The Interview Issue
Welcome to Vol 45.3 of CV2, the Winter 2023 issue, featuring poems, interviews, and reviews that we’re sure will warm your toes and your brains alike.
As is the case with every issue of CV2, we’re pleased to share with you what we hope will feel like a diverse array of poems and poetic writing, all exploring fresh, and often unexpected-yet-uncannily familiar avenues of thought. In “Flying V,” Jeremy Loveday googles “Why have Canada Geese stopped migrating?” Sarah Yi Mei Tsiang examines what it means to feel “Vincible.” Olajide Salawu shares with us a “Biography of a Fiji Man.” Carolyn Smart walks us through grief and love with “Grip” and “At the Cancer Centre doors.” Erica Jomphe shares two piercing poems written in French, “Sagittarius A*” and “Alfreda.” Emily Arnelien introduces a fresh addition to the canon of the Ophelia poem—to give you a taste of just a few of the treats that await you in the following pages.
In addition to all this great poetry, we’re also excited to share Daniel A. Rabuzzi’s enthusiastic and insightful review of Poetry’s Geographies: A Transatlantic Anthology of Translations, edited by Katherine M. Hedeen and Zoë Skoulding, which “makes a strong contribution to the field of translation poetics, especially within post- and decolonialist discussions, and as part of more holistic efforts at cultural translation—and uses compelling examples (57 poems translated into English by 12 poets, including Canadian Erín Moure, from Arabic, Korean, Russian, Spanish, Swedish, Tamil, Persian, Galician, and French).”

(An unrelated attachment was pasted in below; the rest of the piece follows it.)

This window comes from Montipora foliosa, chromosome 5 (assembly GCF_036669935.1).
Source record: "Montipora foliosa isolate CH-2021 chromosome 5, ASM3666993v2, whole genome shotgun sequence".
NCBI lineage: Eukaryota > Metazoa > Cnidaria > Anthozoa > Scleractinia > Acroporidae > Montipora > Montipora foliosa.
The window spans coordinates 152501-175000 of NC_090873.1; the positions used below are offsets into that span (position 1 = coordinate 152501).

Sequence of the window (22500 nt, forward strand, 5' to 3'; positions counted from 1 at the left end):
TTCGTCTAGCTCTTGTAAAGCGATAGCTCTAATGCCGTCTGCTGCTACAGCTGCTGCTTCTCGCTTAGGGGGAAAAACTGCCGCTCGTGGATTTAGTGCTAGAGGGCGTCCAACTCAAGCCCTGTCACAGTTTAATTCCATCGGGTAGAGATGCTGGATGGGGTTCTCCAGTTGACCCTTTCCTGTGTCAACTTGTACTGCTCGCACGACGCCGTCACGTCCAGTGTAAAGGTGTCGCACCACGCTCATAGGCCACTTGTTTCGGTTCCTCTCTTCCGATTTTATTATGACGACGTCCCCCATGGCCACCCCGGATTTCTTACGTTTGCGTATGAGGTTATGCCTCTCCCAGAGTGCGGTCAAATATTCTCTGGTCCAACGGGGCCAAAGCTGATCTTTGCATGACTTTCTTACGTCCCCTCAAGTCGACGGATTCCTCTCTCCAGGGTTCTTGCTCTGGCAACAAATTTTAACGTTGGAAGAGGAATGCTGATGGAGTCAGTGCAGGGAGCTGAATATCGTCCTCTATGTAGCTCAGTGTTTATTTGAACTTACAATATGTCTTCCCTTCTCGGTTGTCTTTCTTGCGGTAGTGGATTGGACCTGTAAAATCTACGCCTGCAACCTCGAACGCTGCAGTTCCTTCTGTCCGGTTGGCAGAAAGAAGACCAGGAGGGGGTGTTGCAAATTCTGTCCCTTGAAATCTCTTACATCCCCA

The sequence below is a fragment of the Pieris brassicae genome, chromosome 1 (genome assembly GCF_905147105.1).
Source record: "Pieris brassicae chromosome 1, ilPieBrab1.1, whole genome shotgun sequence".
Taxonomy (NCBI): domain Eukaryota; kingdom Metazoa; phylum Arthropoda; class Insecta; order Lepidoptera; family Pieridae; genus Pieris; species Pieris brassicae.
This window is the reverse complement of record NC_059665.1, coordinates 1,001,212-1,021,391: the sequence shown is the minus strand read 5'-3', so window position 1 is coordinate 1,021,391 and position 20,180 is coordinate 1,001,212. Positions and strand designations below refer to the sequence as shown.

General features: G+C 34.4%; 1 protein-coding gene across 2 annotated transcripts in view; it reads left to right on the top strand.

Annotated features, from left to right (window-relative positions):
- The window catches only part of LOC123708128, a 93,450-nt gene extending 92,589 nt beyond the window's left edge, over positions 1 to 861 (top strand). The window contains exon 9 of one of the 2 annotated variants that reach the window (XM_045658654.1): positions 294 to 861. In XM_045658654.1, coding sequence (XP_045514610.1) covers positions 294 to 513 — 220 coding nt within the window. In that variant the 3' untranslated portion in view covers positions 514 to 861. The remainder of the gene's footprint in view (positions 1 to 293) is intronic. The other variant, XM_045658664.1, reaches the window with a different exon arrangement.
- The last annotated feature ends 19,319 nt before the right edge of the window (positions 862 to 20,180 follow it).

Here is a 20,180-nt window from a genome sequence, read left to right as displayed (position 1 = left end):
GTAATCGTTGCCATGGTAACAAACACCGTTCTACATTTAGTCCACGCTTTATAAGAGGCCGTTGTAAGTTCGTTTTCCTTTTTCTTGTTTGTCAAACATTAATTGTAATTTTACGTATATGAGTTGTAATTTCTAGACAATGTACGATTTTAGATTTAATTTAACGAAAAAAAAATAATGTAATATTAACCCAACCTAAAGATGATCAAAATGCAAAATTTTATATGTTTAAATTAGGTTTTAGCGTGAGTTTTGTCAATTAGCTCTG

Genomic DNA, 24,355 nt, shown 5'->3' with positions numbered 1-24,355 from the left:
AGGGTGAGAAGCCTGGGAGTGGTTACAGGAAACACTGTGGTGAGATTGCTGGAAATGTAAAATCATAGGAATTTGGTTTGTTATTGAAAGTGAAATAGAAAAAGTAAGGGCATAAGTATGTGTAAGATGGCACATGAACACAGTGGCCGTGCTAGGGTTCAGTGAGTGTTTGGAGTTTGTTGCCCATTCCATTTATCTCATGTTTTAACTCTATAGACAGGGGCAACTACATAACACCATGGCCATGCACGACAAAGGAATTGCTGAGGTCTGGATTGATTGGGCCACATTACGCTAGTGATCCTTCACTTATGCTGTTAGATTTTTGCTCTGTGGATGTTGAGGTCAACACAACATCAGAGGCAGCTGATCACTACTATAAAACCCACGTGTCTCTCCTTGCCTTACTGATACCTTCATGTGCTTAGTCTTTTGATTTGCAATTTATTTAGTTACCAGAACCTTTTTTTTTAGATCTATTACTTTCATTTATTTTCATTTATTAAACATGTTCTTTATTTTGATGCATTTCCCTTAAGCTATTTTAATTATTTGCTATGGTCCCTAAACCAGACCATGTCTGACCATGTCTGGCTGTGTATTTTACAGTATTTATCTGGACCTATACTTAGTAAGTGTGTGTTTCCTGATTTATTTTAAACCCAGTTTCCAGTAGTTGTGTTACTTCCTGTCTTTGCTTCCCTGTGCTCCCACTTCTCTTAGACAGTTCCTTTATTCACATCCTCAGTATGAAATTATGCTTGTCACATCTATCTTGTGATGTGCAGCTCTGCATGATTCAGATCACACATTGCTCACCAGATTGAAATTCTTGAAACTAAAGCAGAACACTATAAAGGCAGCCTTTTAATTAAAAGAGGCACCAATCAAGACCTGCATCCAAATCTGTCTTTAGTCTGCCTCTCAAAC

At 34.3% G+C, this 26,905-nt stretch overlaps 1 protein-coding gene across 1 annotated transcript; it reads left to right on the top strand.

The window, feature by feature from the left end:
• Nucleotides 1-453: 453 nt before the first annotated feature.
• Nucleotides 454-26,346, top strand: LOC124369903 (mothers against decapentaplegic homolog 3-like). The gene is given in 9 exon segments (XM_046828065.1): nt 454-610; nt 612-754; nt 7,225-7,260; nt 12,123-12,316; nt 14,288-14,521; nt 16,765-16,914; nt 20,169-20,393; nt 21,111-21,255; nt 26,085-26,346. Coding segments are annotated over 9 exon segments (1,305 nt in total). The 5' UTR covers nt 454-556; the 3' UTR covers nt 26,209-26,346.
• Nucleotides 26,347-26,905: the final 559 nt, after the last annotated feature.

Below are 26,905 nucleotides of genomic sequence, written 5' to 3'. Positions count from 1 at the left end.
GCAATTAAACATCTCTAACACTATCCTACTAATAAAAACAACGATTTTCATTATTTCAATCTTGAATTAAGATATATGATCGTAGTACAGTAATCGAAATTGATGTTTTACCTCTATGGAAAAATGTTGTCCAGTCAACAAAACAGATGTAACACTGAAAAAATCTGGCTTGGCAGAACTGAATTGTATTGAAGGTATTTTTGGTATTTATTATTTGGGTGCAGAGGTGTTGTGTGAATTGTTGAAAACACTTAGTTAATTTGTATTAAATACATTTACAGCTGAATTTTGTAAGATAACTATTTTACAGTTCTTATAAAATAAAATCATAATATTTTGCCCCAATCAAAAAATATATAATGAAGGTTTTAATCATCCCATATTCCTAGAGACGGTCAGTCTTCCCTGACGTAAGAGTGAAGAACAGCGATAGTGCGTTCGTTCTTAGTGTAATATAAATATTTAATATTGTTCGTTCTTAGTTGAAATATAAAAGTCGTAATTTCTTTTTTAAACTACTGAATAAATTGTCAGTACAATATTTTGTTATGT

This special issue also features not just one, but two interviews, both conducted by our summer practicum student, Chloe Gandy, and both exploring poetry’s “tenderness, its truth, its rigidity, and its pretension.” Chloe’s discussions with poets Anna Swanson and Jónína Kirton provide keen insights into the ways in which poetry and poetic spaces can sometimes feel inaccessible and unwelcoming, and how we, as a community, might work collectively to change this. As Anna shares in her interview: “I have a deep appreciation for people who are building and experimenting with new ways of learning about poetry and creativity that try not to re-create the power structures we live within (white supremacy, colonialism, patriarchy, etc.). I’m not sure it’s possible to avoid these structures of harm entirely, but the intention to build a different kind of container is important.”
And with that, please come on in to what we hope is one small example of a “different kind of container” for poetry and poetic thought: a collection whose mission is to make you feel welcomed into the poetic space it creates for you as you wander its pages. Thank you for being here, and enjoy.